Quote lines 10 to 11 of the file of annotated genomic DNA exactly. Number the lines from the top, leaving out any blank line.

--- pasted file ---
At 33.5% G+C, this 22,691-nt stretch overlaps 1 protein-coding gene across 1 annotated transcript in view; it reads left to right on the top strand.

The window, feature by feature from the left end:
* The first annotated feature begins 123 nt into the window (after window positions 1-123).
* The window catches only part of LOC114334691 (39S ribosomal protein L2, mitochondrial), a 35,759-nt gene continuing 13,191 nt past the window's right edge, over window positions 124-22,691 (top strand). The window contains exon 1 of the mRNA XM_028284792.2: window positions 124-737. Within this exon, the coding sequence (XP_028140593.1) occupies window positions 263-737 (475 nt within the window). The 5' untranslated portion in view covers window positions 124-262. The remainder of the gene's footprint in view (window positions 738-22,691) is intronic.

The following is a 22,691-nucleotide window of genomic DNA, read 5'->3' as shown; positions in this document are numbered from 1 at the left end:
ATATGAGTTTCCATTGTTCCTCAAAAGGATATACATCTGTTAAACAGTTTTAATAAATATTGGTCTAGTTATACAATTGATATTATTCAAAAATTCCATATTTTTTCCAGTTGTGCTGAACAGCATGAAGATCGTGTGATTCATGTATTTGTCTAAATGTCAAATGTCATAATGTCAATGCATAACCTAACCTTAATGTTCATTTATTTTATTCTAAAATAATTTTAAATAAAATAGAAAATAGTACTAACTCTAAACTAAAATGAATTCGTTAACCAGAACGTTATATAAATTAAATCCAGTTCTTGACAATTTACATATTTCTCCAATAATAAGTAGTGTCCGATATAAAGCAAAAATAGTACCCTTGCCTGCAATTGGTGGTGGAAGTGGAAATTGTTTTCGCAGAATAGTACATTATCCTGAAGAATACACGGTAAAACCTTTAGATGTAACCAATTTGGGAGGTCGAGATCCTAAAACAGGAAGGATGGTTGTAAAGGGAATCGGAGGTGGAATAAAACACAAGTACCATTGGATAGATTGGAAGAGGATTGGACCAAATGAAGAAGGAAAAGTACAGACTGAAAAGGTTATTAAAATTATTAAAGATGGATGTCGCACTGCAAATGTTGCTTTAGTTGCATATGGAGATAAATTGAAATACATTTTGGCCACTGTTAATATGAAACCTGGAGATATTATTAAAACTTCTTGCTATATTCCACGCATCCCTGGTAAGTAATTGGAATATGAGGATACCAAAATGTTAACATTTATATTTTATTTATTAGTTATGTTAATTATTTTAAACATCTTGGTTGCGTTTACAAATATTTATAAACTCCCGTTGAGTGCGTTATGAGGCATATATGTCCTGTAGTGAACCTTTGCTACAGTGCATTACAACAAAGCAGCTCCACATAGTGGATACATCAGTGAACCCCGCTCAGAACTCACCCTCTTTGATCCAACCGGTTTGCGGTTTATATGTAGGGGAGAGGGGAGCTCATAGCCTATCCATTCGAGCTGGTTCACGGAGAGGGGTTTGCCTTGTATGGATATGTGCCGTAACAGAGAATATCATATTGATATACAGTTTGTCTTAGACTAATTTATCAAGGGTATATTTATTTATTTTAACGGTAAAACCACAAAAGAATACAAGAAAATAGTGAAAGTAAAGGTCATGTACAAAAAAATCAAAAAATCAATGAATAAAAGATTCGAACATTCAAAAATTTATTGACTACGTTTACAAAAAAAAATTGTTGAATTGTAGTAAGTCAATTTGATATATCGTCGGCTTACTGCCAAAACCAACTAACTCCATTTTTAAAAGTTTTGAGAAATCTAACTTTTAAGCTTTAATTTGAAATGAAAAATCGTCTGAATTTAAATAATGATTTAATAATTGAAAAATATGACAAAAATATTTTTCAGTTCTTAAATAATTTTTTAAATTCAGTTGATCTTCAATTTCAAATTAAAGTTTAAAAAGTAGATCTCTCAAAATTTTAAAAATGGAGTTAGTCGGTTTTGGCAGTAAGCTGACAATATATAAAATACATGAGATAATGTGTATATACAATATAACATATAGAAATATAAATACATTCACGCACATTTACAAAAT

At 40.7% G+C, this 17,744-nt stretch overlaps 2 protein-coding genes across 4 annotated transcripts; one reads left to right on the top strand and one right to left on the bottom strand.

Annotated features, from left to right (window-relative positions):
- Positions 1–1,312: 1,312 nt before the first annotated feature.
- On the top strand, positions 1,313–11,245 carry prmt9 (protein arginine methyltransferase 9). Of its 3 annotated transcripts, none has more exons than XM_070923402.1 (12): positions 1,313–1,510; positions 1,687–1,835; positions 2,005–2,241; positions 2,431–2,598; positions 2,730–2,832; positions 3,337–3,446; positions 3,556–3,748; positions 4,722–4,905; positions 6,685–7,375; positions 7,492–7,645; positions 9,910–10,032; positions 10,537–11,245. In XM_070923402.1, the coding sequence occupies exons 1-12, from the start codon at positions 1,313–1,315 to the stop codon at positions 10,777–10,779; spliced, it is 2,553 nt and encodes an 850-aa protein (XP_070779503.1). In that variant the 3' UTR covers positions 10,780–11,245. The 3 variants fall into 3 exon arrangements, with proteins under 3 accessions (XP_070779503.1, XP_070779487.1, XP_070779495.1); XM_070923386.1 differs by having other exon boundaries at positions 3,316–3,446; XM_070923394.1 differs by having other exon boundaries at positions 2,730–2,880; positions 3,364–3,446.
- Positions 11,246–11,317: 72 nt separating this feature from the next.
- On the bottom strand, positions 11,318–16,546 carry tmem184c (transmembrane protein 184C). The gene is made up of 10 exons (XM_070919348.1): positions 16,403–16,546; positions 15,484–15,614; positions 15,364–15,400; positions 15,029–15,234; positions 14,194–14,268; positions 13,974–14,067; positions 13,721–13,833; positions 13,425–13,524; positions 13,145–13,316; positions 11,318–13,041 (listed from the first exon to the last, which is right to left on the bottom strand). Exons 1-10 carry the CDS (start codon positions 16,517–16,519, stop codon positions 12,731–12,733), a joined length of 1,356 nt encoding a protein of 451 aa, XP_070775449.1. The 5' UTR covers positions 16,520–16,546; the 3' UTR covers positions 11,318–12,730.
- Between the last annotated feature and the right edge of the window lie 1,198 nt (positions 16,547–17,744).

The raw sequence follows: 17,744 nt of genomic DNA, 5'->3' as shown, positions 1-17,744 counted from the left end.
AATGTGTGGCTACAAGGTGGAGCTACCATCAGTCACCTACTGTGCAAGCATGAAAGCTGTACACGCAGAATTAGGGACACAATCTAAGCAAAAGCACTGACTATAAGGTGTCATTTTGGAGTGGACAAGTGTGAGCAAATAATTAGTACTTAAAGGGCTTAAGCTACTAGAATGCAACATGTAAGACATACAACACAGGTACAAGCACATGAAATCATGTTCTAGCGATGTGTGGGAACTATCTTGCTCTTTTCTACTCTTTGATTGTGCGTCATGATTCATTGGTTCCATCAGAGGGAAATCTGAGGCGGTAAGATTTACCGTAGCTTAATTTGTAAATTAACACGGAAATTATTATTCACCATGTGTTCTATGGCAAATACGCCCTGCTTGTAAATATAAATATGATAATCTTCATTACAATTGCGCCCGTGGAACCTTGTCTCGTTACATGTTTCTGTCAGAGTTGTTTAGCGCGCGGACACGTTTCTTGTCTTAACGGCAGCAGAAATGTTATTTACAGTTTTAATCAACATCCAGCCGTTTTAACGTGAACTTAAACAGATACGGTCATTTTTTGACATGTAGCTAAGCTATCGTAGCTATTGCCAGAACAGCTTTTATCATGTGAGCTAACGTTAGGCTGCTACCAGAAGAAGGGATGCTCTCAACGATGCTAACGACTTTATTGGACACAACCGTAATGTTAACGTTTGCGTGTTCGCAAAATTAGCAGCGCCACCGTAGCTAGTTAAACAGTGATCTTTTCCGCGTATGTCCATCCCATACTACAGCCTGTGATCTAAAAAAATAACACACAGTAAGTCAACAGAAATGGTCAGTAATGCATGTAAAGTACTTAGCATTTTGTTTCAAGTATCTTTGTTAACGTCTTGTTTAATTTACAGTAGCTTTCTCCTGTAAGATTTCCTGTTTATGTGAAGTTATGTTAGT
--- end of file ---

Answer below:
- On the top strand, positions 1,313–11,245 carry prmt9 (protein arginine methyltransferase 9). Of its 3 annotated transcripts, none has more exons than XM_070923402.1 (12): positions 1,313–1,510; positions 1,687–1,835; positions 2,005–2,241; positions 2,431–2,598; positions 2,730–2,832; positions 3,337–3,446; positions 3,556–3,748; positions 4,722–4,905; positions 6,685–7,375; positions 7,492–7,645; positions 9,910–10,032; positions 10,537–11,245. In XM_070923402.1, the coding sequence occupies exons 1-12, from the start codon at positions 1,313–1,315 to the stop codon at positions 10,777–10,779; spliced, it is 2,553 nt and encodes an 850-aa protein (XP_070779503.1). In that variant the 3' UTR covers positions 10,780–11,245. The 3 variants fall into 3 exon arrangements, with proteins under 3 accessions (XP_070779503.1, XP_070779487.1, XP_070779495.1); XM_070923386.1 differs by having other exon boundaries at positions 3,316–3,446; XM_070923394.1 differs by having other exon boundaries at positions 2,730–2,880; positions 3,364–3,446.
- Positions 11,246–11,317: 72 nt separating this feature from the next.